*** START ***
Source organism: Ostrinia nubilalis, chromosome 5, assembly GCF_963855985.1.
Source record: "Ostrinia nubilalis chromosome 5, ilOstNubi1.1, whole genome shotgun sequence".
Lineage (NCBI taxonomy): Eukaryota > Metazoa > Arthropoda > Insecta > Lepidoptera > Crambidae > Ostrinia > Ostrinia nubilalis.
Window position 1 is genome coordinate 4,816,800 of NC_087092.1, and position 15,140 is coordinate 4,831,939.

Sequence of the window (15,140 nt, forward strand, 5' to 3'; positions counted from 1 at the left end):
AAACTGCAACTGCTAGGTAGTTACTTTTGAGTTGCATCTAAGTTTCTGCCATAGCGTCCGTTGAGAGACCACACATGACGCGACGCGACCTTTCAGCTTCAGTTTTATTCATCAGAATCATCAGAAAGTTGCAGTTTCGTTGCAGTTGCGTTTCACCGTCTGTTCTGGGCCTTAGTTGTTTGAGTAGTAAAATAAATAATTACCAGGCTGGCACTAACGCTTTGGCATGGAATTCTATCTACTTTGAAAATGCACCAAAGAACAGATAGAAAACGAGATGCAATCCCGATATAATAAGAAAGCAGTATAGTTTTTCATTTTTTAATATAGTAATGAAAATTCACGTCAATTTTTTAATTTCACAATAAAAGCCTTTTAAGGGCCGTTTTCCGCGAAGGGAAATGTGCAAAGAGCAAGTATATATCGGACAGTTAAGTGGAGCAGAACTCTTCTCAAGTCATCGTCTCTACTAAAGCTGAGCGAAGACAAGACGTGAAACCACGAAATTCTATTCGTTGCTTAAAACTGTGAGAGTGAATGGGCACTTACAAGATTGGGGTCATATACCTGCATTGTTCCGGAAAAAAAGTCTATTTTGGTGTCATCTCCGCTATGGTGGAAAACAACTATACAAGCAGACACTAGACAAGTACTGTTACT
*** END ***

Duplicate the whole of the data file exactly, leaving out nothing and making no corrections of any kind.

Source organism: Ostrinia nubilalis, chromosome 5, assembly GCF_963855985.1.
Source record: "Ostrinia nubilalis chromosome 5, ilOstNubi1.1, whole genome shotgun sequence".
Lineage (NCBI taxonomy): Eukaryota > Metazoa > Arthropoda > Insecta > Lepidoptera > Crambidae > Ostrinia > Ostrinia nubilalis.
Window position 1 is genome coordinate 4,816,800 of NC_087092.1, and position 15,140 is coordinate 4,831,939.

Sequence of the window (15,140 nt, forward strand, 5' to 3'; positions counted from 1 at the left end):
AAACTGCAACTGCTAGGTAGTTACTTTTGAGTTGCATCTAAGTTTCTGCCATAGCGTCCGTTGAGAGACCACACATGACGCGACGCGACCTTTCAGCTTCAGTTTTATTCATCAGAATCATCAGAAAGTTGCAGTTTCGTTGCAGTTGCGTTTCACCGTCTGTTCTGGGCCTTAGTTGTTTGAGTAGTAAAATAAATAATTACCAGGCTGGCACTAACGCTTTGGCATGGAATTCTATCTACTTTGAAAATGCACCAAAGAACAGATAGAAAACGAGATGCAATCCCGATATAATAAGAAAGCAGTATAGTTTTTCATTTTTTAATATAGTAATGAAAATTCACGTCAATTTTTTAATTTCACAATAAAAGCCTTTTAAGGGCCGTTTTCCGCGAAGGGAAATGTGCAAAGAGCAAGTATATATCGGACAGTTAAGTGGAGCAGAACTCTTCTCAAGTCATCGTCTCTACTAAAGCTGAGCGAAGACAAGACGTGAAACCACGAAATTCTATTCGTTGCTTAAAACTGTGAGAGTGAATGGGCACTTACAAGATTGGGGTCATATACCTGCATTGTTCCGGAAAAAAAGTCTATTTTGGTGTCATCTCCGCTATGGTGGAAAACAACTATACAAGCAGACACTAGACAAGTACTGTTACT